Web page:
WWF Monday Night RAW – November 20th, 1995
By Brian Bayless on 28th February 2022
November 20, 1995
From the Richmond Coliseum in Richmond, VA
Your hosts are Vince McMahon and Jerry “The King” Lawler
Show starts with a still photo package of the Bret Hart vs. Diesel World Title match at the Survivor Series. Vince was narrating and put over the no DQ aspect of the match and saw that Bret won the title with a small package. And Diesel flipped out after the match. A graphic that read “Encore Presentation Tomorrow Night” was on the screen the entire time and would be for every still photo package of the show.
Tonight, we get Shawn Michaels vs. Owen Hart.
The hosts talk about last night and how Mr. Perfect made his return. Lawler also said his head still hurt from the tombstone piledriver he received courtesy of the Undertaker.
We get a clip from last week where 1-2-3 Kid turned on Razor Ramon and aligned with Ted DiBiase.
We have more still photos this time of the 1-2-3 Kid at the Survivor Series as he was the sole survivor of his team, with help from Sid, then also caused Razor to get pinned in the Wild Card match.
Hakushi vs. 1-2-3 Kid w/ Ted DiBiase
Vince plugs the encore airing of the Survivor Series. The crowd chants “Razor” as we now learn that Razor himself is on the phone. Kid works a headlock as Razor cannot believe how Kid ripped him off but that he is not a crybaby. Razor tells “stick man” he is gonna pay for what he did as Hakushi fights back. Razor hangs up as Hakushi hits a dropkick after an Irish whip sequence. Hakushi works the arm as Marty Jannetty runs out, in a leather jacket and jeans, but is held back by two referees. We go to break then return as Kid drops Hakushi with a kick in the corner. Kid stretches the back and neck of Hakushi as Vince informs us that Diesel is on his way to the arena. Kid cuts off Hakushi with an enziguiri then works a chin lock as Vince talks about Kid turning his back on the fans. Hakushi uses a few throat thrusts after avoiding a kick but whiffs on a dropkick and Kid goes back in control of the match. Kid slams Hakushi then heads up top and hits a frog splash for two. Not exactly the best frog splash I’ve ever seen. Hakushi then catches Kid in a tilt-a-whirl backbreaker as both men are down. Hakushi fights off Kid and hits a back handspring elbow smash then heads up top with a flying shoulder tackle that gets two. Hakushi sends Kid outside with a kick then climbs up top but DiBiase sneaks up and shoves him off while the ref was counting then Kid returns and hits a spinning heel kick for the win (6:48 shown) **1/2. After the match, DiBiase gets into the ring and hands Kid some cash.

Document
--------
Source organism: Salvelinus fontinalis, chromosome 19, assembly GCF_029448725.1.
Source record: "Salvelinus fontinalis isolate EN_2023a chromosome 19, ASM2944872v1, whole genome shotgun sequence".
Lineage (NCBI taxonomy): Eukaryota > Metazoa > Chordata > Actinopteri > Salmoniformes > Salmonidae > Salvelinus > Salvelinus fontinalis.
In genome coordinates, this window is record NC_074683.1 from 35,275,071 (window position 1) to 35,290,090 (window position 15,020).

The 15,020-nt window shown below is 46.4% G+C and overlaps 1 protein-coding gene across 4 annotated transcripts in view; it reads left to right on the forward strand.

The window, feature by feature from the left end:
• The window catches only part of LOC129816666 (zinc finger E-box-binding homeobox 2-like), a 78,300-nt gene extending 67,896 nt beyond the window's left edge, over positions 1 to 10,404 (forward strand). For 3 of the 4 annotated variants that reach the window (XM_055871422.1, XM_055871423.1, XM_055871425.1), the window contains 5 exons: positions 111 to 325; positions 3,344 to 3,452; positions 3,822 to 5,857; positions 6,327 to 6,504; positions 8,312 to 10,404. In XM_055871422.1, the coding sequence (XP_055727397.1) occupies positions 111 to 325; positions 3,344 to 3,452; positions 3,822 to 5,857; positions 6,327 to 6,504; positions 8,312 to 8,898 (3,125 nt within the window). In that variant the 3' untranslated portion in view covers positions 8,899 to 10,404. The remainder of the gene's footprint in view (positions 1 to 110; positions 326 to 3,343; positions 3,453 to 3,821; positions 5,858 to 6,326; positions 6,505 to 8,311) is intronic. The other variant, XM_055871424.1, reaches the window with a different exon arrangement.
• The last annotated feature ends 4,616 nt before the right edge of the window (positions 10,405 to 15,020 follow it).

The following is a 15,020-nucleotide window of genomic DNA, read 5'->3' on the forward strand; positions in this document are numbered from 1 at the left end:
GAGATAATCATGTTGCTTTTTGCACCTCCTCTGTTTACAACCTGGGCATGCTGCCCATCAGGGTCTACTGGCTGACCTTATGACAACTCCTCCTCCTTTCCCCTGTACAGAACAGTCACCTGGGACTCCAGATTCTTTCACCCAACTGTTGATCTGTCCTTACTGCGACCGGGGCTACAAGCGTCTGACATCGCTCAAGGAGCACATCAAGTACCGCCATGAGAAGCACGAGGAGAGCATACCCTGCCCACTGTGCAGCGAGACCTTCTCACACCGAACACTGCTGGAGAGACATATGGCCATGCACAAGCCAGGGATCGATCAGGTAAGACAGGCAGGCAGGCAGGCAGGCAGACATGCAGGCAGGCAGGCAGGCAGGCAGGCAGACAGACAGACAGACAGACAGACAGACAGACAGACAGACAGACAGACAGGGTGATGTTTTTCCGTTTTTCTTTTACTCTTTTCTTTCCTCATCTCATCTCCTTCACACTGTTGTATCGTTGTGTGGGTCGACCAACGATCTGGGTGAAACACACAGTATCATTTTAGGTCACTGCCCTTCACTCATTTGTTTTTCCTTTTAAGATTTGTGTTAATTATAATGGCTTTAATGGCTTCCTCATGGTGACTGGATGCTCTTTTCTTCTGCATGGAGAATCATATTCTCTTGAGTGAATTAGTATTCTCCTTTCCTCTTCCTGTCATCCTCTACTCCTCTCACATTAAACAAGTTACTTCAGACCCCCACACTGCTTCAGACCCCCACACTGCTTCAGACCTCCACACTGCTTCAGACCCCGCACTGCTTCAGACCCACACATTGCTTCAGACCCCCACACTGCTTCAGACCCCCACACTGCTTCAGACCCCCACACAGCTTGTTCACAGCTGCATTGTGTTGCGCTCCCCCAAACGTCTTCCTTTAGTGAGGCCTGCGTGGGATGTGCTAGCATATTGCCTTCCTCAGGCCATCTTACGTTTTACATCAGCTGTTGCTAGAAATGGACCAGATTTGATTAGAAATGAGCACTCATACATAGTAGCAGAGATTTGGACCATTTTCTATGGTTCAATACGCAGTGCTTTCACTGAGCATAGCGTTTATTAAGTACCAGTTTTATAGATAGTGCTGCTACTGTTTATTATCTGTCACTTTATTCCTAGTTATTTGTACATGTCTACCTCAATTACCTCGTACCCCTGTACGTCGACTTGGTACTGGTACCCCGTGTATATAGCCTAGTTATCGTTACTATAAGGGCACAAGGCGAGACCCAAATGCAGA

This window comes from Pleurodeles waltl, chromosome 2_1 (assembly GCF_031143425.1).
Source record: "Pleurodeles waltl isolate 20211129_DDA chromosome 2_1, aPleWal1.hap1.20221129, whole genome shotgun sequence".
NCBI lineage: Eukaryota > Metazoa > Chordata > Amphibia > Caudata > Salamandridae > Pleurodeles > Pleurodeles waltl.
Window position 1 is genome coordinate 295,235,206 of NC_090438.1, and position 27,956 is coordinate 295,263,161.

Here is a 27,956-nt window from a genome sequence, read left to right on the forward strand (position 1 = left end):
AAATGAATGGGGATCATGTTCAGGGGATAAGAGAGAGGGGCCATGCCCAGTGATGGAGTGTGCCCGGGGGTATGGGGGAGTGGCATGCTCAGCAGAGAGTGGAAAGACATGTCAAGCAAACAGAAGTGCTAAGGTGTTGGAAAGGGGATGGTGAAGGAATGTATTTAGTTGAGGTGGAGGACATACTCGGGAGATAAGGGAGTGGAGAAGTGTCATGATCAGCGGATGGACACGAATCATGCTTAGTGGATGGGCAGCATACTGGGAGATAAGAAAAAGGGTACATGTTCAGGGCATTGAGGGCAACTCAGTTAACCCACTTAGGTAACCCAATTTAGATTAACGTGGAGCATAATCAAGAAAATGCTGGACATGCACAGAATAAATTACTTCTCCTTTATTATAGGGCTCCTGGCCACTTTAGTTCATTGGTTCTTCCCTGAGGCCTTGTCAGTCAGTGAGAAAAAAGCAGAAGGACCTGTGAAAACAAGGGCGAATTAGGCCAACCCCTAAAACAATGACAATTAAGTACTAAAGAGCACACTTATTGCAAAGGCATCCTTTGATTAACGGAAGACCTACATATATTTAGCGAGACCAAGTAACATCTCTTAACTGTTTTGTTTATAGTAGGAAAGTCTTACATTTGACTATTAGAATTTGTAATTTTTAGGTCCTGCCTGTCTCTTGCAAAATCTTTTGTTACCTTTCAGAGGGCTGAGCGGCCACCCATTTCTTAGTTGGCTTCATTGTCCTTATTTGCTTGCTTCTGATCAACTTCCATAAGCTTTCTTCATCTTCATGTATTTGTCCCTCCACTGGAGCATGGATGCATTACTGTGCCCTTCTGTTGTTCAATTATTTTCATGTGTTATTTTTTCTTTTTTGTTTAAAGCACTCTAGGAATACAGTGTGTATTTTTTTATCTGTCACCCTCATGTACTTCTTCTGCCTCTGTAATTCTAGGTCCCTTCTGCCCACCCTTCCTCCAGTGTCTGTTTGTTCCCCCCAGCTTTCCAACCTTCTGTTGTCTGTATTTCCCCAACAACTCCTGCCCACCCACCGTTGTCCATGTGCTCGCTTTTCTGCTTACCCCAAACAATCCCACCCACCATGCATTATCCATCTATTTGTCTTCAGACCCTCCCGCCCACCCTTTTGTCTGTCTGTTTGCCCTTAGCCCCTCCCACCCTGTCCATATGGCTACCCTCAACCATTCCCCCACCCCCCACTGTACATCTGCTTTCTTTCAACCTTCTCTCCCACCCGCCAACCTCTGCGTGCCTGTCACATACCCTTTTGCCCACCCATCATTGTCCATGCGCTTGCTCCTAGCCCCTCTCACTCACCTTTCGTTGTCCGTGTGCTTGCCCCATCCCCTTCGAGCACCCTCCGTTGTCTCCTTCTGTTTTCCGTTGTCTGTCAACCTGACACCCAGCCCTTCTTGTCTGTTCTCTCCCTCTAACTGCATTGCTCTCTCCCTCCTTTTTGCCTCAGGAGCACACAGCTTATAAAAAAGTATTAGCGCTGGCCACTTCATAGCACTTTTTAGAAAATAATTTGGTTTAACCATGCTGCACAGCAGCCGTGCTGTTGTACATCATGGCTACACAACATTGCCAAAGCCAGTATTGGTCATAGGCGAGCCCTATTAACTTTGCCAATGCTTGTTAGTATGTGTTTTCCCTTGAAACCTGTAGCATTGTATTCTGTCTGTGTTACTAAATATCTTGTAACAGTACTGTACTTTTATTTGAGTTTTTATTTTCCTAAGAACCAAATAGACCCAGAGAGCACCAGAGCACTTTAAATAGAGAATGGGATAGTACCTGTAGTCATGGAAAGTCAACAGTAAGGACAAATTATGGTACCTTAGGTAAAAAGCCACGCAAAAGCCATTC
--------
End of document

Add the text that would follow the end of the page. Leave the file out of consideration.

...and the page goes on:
Thoughts: Solid match although nowhere near as good as the match they had a few months prior. However, this match was more about establishing Kid as a heel with DiBiase as his manager than it was to put on a great match. Kid is clearly being given a push as a heel while Hakushi is doing segments with Barry Horowitz where he is being “Americanized.” And the Kid/Razor feud is certainly heating up now too.
Back from break as Lawler is interviewing Kid & DiBiase in the aisle. Lawler is proud of Kid then apologizes for what he said about him in the past. DiBiase says Kid won the match then calls out that “no good punk” Marty Jannetty. We see Marty head out but Psycho Sid soon heads out. Sid gets into Marty’s face and beats him down then Kid lands a few kicks before Sid powerbombs Marty on the floor as Kid & DiBiase held off the officials attempting to stop the assault. Sid then says this is what happens when you try to mess with the master and ruler of the world. They seem to really want to make the Corporation credible with Sid being focused on again and the addition of Kid. Marty was just a pawn in this and really at this stage it was a fine role for him.